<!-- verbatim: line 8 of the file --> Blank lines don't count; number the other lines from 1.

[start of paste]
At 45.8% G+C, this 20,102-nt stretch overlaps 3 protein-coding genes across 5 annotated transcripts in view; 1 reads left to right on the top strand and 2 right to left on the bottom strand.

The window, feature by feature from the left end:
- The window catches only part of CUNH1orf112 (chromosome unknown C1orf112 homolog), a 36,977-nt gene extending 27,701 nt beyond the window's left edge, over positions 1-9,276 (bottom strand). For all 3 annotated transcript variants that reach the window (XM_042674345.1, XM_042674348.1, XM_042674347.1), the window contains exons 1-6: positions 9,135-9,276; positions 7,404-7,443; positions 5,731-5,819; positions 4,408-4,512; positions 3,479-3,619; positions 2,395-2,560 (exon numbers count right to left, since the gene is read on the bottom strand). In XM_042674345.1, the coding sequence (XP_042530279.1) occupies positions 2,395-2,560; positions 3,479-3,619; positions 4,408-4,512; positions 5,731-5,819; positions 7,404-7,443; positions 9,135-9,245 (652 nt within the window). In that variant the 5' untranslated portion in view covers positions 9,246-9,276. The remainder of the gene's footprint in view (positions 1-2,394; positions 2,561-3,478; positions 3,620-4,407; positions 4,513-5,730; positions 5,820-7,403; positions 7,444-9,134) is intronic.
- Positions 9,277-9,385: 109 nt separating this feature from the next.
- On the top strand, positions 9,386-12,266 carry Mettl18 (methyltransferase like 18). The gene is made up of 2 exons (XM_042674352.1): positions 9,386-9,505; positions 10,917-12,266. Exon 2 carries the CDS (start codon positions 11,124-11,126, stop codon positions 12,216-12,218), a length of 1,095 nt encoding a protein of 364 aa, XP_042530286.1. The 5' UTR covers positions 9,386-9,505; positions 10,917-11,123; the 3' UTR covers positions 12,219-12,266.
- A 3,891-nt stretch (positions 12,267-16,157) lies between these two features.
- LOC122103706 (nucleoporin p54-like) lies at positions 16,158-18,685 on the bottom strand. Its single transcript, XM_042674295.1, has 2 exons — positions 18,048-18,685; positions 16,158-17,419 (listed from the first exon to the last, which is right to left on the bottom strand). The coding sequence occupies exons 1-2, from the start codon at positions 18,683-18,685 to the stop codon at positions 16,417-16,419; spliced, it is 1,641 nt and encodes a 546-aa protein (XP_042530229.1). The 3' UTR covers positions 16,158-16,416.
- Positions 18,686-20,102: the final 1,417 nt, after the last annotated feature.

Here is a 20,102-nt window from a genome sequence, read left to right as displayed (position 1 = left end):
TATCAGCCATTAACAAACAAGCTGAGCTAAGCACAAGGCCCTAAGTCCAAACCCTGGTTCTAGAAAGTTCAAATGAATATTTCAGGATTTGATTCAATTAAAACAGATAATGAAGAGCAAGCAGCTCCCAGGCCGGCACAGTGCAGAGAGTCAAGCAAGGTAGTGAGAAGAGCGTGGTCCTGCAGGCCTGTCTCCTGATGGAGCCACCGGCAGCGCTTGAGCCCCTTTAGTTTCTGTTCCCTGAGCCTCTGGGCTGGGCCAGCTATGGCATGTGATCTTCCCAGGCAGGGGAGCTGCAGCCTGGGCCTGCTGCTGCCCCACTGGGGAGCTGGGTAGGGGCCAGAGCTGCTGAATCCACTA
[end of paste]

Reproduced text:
- Positions 18,686-20,102: the final 1,417 nt, after the last annotated feature.